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Old 02-10-2015, 06:40 AM   #1
silenus
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Question .fasta and .fa are the same file?

I'm already google but I'm not sure.
Since in BWA tool use .fa as a reference ,and in GATK tool use .fasta .
I already download hs37d5.fa file ,so can I use it to generate .dict and .fai file
to use in gatk or not?

I'm new guy in this field, please help me ,and sorry for my bad english

Thank you,
Silenus
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Old 02-10-2015, 06:45 AM   #2
sarvidsson
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Files ending with ".fa" and ".fasta" (and others, I've also come across ".fas" or ".fna") are typically FASTA files. You should be able to use that file with both BWA and the GATK.
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Old 02-10-2015, 06:58 AM   #3
mbblack
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If in any doubt, just open the file in any ASCII text editor and look at it. The FASTA file format is about as simple a text format as you can get, and easily checked:

http://blast.ncbi.nlm.nih.gov/blastcgihelp.shtml
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Old 02-10-2015, 07:12 AM   #4
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Quote:
Originally Posted by mbblack View Post
If in any doubt, just open the file in any ASCII text editor and look at it. The FASTA file format is about as simple a text format as you can get, and easily checked:

http://blast.ncbi.nlm.nih.gov/blastcgihelp.shtml
Opening 3+ GB text files (like human genome FASTA file the TO mentioned) with a standard text editor will most certainly use up all the RAM and typically render the computer inresponsive - not a very good idea! If you working in a command line environment, use "less" or something similar to look at the file.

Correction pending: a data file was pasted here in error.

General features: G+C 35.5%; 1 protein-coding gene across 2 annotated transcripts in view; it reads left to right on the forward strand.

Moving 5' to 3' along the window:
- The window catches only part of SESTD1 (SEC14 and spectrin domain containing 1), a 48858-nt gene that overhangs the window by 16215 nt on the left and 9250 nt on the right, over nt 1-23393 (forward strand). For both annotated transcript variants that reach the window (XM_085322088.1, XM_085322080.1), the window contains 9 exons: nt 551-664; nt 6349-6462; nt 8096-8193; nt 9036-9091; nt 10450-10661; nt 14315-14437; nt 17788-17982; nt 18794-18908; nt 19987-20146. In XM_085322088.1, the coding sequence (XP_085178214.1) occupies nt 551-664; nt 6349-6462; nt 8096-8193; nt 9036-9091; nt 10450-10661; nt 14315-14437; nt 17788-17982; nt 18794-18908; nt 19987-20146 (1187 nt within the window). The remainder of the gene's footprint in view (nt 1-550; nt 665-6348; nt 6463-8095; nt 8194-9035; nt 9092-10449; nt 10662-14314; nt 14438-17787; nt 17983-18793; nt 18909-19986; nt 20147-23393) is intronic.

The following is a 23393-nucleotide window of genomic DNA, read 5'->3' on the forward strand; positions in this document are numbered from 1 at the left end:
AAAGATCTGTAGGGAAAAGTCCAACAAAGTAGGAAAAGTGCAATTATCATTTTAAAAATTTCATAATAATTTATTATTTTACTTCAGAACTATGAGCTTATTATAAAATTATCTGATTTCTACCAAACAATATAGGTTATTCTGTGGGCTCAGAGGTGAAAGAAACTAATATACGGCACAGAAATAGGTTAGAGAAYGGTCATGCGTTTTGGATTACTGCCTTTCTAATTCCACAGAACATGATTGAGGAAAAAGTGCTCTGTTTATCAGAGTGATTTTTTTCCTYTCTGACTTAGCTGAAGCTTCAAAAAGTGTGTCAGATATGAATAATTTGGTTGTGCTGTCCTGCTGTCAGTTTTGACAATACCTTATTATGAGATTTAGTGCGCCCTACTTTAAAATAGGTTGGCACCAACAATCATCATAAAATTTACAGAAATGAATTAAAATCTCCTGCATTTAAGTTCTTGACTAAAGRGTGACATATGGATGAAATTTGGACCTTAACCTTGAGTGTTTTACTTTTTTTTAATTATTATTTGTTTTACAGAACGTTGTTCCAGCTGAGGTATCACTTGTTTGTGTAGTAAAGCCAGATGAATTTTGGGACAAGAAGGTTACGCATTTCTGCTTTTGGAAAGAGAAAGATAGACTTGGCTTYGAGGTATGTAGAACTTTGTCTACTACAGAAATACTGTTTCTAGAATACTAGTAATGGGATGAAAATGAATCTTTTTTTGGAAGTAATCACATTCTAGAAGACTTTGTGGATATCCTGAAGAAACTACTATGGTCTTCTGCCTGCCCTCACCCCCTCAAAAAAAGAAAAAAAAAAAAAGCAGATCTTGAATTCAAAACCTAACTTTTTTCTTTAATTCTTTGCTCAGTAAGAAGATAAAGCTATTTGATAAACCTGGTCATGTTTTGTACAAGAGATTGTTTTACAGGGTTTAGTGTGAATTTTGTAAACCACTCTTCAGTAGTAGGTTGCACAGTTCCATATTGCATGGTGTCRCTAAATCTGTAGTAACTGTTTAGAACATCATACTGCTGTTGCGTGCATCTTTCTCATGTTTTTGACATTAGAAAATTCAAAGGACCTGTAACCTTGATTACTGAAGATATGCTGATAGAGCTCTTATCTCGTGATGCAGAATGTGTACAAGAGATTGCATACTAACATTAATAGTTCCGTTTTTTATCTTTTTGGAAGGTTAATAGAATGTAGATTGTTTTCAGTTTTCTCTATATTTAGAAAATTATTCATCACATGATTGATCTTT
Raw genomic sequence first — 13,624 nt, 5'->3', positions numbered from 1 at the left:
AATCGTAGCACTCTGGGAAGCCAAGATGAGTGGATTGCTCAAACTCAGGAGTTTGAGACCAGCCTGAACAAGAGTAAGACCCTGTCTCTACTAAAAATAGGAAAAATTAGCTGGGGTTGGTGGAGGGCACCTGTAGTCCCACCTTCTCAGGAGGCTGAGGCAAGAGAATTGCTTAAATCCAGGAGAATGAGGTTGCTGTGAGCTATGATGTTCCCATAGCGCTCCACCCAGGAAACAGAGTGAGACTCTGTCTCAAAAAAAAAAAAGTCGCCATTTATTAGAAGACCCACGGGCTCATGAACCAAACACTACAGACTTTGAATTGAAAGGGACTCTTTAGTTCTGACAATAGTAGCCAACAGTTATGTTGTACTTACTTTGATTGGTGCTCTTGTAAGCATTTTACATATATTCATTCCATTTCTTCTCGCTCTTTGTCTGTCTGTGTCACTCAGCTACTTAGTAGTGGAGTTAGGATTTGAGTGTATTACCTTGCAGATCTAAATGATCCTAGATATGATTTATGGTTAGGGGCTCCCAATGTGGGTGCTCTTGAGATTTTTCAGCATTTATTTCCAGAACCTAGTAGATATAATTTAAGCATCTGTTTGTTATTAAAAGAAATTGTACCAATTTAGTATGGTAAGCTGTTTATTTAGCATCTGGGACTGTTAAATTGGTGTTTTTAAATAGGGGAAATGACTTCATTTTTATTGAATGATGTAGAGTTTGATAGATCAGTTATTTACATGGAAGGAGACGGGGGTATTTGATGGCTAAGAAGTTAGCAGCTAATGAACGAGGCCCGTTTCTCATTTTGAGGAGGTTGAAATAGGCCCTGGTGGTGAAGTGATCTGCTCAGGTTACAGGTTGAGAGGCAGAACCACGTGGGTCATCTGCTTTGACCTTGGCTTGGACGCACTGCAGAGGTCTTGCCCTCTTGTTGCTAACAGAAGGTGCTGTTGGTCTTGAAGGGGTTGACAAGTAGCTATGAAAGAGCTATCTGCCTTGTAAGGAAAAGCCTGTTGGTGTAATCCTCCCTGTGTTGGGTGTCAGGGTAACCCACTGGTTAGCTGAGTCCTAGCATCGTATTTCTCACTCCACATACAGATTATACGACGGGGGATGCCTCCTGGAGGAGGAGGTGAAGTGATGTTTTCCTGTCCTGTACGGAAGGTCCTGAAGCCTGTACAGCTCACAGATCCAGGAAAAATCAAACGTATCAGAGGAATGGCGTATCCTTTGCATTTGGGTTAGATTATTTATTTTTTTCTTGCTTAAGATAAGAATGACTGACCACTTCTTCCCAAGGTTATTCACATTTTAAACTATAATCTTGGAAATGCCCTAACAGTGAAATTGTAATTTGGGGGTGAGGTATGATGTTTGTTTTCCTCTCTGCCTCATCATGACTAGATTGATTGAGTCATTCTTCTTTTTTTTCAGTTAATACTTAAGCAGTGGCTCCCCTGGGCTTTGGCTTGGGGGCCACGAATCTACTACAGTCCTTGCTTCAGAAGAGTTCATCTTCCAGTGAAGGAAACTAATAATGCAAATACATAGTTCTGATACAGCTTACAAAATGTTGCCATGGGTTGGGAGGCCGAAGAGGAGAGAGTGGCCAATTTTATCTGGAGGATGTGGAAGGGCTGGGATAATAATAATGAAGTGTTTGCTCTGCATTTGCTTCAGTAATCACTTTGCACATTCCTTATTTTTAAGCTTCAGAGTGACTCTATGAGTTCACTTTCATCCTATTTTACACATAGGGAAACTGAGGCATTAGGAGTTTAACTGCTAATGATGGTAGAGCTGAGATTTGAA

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Old 02-10-2015, 08:03 AM   #5
silenus
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Quote:
Originally Posted by sarvidsson View Post
Files ending with ".fa" and ".fasta" (and others, I've also come across ".fas" or ".fna") are typically FASTA files. You should be able to use that file with both BWA and the GATK.
Oh I got it ,thank you sir @sarvidsson
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Old 02-10-2015, 08:05 AM   #6
silenus
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Quote:
Originally Posted by mbblack View Post
If in any doubt, just open the file in any ASCII text editor and look at it. The FASTA file format is about as simple a text format as you can get, and easily checked:

http://blast.ncbi.nlm.nih.gov/blastcgihelp.shtml
haha , by the way thanks for your comment @mbblack
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Old 02-10-2015, 09:13 AM   #7
mbblack
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Quote:
Originally Posted by sarvidsson View Post
Opening 3+ GB text files (like human genome FASTA file the TO mentioned) with a standard text editor will most certainly use up all the RAM and typically render the computer inresponsive - not a very good idea! If you working in a command line environment, use "less" or something similar to look at the file.
Yes, I wasn't specifically thinking of the size of the specific file in question, but my point was that if you simply look at the first few lines of any text file you'd know whether it was in FASTA format or not. The extension is a meaningless reference, as I have had people send me files named "foo.fa" that were not at all actual FASTA files.
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